We also had a wonderful opportunity to have interviews with the mission president. I realize that Mormons use the term “interview” in kind of an unusual way (I kept asking missionaries if they got the job, ha ha) but that just means a one-on-one conversation. I just felt loved and great and I am so grateful for the leadership I have received as a missionary. During my conversation I realized that a humble missionary (as I am seeking to become) strives for Heavenly Father’s approval and is satisfied with it. It’s really tempting and easy as a missionary to set an unreachable standard for ourselves that is based on worldly measurements and that is designed to satisfy pride rather than fulfill our duty. On my mission I have gained a true love for following, listening, and being a disciple.
 I hope you have had an opportunity to see this beautiful video of the new Provo City Center Temple: http://www.mormonnewsroom.org/article/provo-city-center-temple-public-tours?cid=HP_TH_1-14-2016_dPAD_fMNWS_xLIDyL2-2_
To me it is such a beautiful metaphor for the power of the atonement. Before the fire, the Provo Tabernacle was a great building. It was a beautiful part of the culture of the city and was well-loved by everyone. However, it had lost its central tower and in other ways was experiencing disrepair, and although we did not know it, it was being prepared for greater things. I remember hearing about the fire, and for months feeling that there was no return and no redemption. Of course this was not the case. Seeming disaster made way for something greater, for the tabernacle to return to its full architectural glory and not only to be restored but to be glorified to the higher purpose of a temple. Oh how I love and treasure this building. Remember the Provo Tabernacle if you ever feel like you are beyond redemption or if you don’t know why disaster has struck.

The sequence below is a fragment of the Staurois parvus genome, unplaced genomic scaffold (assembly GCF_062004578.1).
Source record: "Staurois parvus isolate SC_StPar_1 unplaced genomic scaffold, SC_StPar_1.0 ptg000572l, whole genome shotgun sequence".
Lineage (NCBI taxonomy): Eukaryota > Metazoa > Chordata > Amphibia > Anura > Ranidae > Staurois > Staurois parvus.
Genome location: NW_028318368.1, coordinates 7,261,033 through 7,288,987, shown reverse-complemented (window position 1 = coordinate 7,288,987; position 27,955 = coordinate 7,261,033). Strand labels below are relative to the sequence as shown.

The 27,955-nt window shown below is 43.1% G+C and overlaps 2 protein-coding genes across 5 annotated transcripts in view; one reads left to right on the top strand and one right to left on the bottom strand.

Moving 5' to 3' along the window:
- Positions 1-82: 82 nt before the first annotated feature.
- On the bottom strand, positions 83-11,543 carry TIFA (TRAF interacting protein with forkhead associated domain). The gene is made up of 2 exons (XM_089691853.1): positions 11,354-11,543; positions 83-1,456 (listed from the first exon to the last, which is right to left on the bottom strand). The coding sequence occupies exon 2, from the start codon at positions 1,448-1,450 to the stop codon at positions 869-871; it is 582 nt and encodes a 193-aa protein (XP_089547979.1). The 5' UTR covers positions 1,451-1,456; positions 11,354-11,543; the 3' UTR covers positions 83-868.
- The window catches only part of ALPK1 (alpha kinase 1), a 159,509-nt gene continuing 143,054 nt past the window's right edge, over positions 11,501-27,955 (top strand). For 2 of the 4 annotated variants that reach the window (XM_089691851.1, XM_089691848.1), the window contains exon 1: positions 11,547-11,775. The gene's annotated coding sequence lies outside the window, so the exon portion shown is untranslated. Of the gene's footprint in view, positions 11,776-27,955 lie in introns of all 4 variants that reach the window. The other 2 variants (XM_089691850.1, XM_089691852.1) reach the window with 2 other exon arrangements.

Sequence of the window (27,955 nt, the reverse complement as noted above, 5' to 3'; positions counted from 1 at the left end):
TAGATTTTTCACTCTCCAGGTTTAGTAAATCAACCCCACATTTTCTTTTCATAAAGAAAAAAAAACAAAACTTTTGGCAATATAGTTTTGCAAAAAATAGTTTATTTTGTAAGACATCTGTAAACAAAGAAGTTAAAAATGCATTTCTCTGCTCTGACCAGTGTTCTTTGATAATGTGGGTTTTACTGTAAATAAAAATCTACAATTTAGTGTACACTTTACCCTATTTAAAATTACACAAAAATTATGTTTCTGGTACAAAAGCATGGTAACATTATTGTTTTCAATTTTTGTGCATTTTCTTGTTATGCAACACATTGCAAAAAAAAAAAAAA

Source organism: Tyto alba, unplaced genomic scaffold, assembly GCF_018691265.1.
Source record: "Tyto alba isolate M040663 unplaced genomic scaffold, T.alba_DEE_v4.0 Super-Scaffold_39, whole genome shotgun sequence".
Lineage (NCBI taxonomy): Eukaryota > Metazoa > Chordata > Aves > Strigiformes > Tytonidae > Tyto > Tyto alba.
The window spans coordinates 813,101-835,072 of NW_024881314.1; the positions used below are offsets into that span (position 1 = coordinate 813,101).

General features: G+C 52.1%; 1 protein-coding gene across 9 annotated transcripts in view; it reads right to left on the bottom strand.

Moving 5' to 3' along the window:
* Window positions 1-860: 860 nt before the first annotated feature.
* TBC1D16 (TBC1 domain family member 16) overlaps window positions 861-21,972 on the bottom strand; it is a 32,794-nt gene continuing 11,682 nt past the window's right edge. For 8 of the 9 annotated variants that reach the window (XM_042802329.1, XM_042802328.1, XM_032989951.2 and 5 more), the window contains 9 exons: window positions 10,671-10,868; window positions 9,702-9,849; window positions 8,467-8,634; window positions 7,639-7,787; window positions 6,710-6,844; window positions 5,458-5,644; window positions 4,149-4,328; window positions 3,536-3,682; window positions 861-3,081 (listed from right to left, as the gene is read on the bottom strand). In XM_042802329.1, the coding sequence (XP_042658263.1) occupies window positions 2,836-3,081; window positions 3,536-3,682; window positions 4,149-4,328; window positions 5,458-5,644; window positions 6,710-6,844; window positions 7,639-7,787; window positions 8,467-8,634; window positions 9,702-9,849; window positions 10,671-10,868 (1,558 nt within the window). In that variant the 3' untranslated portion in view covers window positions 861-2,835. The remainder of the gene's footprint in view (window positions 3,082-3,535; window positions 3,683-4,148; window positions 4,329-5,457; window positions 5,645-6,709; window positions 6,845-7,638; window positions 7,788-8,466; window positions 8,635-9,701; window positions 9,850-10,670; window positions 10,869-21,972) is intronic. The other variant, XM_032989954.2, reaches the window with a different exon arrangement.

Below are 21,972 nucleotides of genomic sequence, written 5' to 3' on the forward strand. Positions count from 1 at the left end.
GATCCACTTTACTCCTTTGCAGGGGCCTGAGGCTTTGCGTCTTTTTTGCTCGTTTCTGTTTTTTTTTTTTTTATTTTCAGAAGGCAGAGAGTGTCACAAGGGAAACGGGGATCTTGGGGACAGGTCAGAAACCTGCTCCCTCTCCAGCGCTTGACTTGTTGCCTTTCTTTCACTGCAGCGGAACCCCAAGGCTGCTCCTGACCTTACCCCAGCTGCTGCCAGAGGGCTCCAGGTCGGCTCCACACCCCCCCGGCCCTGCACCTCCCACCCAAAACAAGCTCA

I love you my siblen. Write to me always at 5455 Columbia Rd, Apt 213, Columbia MD 21044
Keep the faith,
Mother Asplund (as one of the elders called me today. yikes.)

sister nish the sister mish returns

January 11